Most standard constitutions are entitled to issue shares on the board of directors. While this power to issue shares may be limited by contractual provisions contained in the shareholders` pact described above, it is also appropriate to consider whether to impose on directors the obligation to offer shares to existing shareholders in proportion to their holdings before issuing shares to a third party. These are called “pre-emption rights.” These pre-emption rights are included in Section 69 (6) of the Act, but are not applied in general admissions, so that the issuance of shares and compensation to the beneficiaries of these shares are entirely left to the discretion of the board of directors. However, it is also common for parties to decide to adopt a more personalized version of these pre-emption rights in the Constitution, which provides that directors must offer existing shareholders the opportunity to acquire these new shares in proportion to their existing holdings and give those shareholders a certain period during which they can indicate whether they wish to benefit from them. In addition, it may be expected that shareholders who have expressed an interest in acquiring more of their individual rights and who offer them the remaining shares may, at this stage, transfer the shares to third parties if the shareholders are not fully utilized, return to shareholders who have subsequently expressed an interest in taking their individual rights and offer them the remaining shares, or that the directors may, at this stage, issue the shares to third parties. Such bespoke pre-emption rights also provide, as a general rule, that they may or may not be applied with the agreement of all or part of the shareholders. This ability to waive or not apply pre-emption rights is useful where there is a consensus that the company requires investments that go beyond what can be provided by existing shareholders, thereby avoiding delay in compliance with the pre-emption procedure. In private companies, it is customary to impose an obligation on a shareholder who wishes to sell his shares to allow some or all co-shareholders to buy them. These are also called “pre-emption rights” and are usually found in the Constitution for reasons that I will detail later. Shareholder agreements are practically in companies where there is a minority shareholder whose interests can be ignored by being rejected by other shareholders, especially if they hold less than 25% of the shares. A right to participate in management is generally important for a shareholder who is actively involved in the company`s activities.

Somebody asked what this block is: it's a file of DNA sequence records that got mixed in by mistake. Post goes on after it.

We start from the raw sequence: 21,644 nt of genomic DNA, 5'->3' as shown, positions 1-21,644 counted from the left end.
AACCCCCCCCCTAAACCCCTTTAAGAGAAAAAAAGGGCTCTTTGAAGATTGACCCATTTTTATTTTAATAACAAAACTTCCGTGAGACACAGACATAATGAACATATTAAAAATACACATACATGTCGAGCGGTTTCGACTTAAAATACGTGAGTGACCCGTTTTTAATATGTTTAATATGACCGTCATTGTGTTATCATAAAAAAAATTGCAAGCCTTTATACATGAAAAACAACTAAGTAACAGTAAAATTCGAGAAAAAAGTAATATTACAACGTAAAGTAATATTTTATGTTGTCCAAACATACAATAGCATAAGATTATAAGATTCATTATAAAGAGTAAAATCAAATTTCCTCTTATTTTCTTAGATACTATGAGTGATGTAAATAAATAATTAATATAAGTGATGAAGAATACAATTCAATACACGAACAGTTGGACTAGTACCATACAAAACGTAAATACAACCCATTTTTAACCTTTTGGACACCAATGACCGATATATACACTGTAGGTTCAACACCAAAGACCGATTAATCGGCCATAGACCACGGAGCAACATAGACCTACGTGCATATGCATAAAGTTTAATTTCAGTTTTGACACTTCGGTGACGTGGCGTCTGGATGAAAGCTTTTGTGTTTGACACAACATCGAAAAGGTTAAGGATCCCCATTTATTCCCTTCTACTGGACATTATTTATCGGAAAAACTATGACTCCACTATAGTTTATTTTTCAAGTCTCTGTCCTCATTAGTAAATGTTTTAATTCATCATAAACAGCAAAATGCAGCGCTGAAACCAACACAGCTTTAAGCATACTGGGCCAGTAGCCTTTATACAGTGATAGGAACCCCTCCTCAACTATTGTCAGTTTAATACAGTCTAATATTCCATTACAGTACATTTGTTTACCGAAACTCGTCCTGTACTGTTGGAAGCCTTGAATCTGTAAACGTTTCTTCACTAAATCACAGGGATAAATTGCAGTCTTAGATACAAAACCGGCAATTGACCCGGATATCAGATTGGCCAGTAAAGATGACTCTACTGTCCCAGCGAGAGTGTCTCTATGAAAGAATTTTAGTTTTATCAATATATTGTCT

Considerations vary depending on the balance of participation. 50/50 participations deliberately establish equal representation and voting rights. Minority or 50/50 shareholders may want to veto important business decisions. In these circumstances, the pre-purchase procedure is often modified so that directors can find purchasers of shares that become available, whether those purchasers are existing or new employees, or the directors can choose the company themselves to repurchase the shares it may hold as own shares available for the future new issue, or that the company can cancel the shares thus repurchased.